Let’s Talk About Outcomes

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You know, those things we’re all working off even though parents and politicians are desperate for us to put a number or grade on their kids. Outcomes are enormous statements that cover an entire term, semester or even year of work in one precisely crafted package. Luckily various education bodies have spent a lot of time and effort breaking them down and have come up with ‘indicators’ or ‘elaborations’ that are much more doable in a lesson or few.  The outcome is compulsory, the indicators are suggestions.

The point here, is that when you do an individual assessment task using outcomes kids can’t get it a little bit right. It’s a yes/no – they can do it or they can’t. You can either name the common shapes or you can’t, you don’t get it a little bit if you know triangles but not squares.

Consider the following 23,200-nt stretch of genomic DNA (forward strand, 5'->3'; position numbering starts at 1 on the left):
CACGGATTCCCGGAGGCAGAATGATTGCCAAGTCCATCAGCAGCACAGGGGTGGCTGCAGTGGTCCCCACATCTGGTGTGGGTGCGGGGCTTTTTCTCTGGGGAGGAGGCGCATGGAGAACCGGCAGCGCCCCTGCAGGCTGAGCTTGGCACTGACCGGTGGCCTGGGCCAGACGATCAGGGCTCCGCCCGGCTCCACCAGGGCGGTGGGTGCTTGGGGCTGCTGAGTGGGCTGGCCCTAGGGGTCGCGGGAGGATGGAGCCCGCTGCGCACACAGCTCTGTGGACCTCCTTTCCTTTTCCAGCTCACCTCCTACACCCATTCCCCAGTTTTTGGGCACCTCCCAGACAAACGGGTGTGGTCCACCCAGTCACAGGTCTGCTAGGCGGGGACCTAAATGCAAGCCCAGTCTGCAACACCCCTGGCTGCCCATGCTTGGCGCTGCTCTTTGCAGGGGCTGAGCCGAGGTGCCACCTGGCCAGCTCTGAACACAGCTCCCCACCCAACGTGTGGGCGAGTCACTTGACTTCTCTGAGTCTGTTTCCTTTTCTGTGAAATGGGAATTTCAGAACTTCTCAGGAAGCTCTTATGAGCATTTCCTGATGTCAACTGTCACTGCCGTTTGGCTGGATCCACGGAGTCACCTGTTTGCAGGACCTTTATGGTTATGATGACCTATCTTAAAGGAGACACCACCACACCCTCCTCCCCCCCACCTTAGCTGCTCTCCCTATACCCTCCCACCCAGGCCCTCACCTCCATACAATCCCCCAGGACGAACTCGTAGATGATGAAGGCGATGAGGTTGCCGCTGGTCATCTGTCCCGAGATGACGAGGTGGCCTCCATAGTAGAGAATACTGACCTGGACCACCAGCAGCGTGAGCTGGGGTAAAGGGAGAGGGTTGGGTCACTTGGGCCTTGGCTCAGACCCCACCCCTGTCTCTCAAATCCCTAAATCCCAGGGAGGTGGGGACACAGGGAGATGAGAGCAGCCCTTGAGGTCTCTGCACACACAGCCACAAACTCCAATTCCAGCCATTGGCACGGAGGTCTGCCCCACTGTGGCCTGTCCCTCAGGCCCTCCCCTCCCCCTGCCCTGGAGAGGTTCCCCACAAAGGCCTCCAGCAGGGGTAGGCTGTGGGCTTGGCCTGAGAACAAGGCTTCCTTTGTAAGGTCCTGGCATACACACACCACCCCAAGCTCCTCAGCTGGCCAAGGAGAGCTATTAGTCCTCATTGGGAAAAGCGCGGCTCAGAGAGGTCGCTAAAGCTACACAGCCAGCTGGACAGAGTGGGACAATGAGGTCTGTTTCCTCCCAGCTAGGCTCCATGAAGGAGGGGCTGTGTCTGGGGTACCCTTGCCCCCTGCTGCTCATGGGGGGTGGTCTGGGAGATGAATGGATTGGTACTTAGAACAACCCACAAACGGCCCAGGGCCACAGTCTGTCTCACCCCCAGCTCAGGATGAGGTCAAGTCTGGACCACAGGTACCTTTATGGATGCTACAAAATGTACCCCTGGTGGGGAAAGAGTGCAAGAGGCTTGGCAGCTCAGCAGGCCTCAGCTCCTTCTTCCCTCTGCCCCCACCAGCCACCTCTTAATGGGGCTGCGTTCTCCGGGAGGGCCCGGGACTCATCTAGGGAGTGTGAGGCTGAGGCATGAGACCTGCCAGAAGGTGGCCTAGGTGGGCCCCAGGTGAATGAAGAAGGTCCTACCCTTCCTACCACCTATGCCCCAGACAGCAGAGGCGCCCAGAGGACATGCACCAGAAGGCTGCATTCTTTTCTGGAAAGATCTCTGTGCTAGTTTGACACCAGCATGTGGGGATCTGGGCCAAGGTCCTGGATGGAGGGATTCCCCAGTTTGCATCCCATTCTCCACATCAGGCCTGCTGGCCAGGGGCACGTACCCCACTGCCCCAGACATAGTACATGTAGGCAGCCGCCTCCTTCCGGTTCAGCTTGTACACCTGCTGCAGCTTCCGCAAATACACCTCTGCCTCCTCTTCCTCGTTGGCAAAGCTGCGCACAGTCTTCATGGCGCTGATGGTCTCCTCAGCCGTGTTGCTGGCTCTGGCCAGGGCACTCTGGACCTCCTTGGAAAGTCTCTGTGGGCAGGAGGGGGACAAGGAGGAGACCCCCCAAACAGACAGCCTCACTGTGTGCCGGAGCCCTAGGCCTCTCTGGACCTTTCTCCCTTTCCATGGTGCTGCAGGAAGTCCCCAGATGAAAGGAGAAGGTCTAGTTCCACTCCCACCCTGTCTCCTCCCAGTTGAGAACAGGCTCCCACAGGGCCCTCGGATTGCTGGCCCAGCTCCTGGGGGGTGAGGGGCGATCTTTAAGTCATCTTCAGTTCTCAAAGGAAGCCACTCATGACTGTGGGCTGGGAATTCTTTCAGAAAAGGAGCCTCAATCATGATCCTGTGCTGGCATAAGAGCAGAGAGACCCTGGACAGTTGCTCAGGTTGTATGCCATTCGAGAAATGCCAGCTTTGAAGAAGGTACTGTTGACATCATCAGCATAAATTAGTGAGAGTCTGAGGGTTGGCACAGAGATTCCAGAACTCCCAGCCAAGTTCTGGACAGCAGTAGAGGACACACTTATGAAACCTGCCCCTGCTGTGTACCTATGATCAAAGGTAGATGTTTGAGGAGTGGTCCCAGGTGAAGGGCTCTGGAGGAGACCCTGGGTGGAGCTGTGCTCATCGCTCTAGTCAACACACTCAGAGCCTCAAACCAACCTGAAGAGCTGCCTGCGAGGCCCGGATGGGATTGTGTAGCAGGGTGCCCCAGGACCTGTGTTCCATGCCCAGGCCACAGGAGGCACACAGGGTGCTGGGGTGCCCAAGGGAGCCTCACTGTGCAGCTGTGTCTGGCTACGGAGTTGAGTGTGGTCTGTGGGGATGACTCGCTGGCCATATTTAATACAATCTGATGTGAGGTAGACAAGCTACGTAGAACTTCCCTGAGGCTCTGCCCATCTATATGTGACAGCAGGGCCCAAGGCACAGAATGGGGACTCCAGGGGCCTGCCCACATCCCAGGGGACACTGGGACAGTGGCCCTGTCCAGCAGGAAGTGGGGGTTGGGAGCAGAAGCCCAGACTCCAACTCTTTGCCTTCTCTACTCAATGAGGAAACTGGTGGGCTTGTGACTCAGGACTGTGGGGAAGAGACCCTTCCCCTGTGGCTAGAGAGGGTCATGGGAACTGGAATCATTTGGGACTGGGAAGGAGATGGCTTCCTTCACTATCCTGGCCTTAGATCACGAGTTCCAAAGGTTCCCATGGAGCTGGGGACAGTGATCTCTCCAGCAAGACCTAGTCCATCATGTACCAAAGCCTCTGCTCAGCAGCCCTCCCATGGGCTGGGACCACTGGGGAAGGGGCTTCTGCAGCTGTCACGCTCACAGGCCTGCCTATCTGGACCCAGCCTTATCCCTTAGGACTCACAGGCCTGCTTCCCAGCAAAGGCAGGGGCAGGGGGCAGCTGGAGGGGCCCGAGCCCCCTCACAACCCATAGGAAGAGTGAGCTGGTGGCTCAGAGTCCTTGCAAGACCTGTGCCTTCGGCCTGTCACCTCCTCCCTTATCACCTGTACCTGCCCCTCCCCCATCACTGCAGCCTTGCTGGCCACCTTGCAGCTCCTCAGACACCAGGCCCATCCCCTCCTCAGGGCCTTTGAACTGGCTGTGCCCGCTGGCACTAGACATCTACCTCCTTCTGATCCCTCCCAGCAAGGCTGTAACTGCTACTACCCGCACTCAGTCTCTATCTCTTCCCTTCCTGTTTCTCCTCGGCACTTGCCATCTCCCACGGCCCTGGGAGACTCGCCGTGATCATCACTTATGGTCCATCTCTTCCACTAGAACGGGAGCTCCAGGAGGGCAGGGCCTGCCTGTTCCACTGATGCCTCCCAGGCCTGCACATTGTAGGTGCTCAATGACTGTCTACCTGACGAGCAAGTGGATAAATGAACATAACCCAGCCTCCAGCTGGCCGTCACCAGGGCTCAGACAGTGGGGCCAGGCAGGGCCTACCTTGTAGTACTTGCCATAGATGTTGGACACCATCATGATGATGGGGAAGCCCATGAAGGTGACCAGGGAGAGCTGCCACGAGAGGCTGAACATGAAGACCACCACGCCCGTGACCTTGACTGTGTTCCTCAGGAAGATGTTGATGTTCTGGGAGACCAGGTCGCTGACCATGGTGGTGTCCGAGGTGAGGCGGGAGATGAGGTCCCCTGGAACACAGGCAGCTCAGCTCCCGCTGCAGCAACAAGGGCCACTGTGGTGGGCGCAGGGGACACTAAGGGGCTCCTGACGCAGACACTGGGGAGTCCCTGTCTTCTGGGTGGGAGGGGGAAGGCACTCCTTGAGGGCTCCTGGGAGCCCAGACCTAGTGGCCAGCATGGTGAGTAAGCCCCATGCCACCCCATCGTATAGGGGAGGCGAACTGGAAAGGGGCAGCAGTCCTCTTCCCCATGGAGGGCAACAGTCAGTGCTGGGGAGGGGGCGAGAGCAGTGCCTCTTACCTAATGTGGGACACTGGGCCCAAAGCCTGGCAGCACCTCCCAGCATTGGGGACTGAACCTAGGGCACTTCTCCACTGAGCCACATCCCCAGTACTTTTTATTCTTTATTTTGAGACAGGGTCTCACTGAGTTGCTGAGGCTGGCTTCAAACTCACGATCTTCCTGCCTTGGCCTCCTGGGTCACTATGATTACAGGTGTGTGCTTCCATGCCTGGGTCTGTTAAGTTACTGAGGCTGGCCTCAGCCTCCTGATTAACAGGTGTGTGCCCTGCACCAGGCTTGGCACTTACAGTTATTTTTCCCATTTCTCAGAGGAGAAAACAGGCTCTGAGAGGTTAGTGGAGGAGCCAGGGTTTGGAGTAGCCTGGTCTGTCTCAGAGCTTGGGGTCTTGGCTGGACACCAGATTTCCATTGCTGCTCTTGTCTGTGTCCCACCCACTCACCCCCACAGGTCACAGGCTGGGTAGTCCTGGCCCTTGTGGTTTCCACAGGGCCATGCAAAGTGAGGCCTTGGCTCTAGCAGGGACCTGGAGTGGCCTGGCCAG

And this is where the precise crafting comes in, because if you check the outcomes on either side, they will be related and build. That is, they’ll look something like this

  • O2 – can name some of the common shapes (triangle, square, rectangle, circle)
  • O3 – can name all of the common shapes (triangle, square, rectangle, circle)
  • O4 – can name all of the common shapes and some others (triangle, square, rectangle, circle, diamond, hexagon, octagon, pentagon, oval)

So even if you have been programming and teaching purely for O3, you don’t test it. You do an open-ended assessment task and assess O2, 3 and 4 at the same time, ticking one or more of them.


Join the name to the shape

Of course, if someone names the oval and pentagon only where do you put them 😉

At the end of the term/semester when you are giving students an overall assessment you can add up all your little assessment tasks. Mostly 2s and a few 3s? Emerging 3. Mostly 3, a 2 and a 4? Comprehensive 3. And so on.

That’s assessing with outcomes. The rest is all elaboration on that theme.

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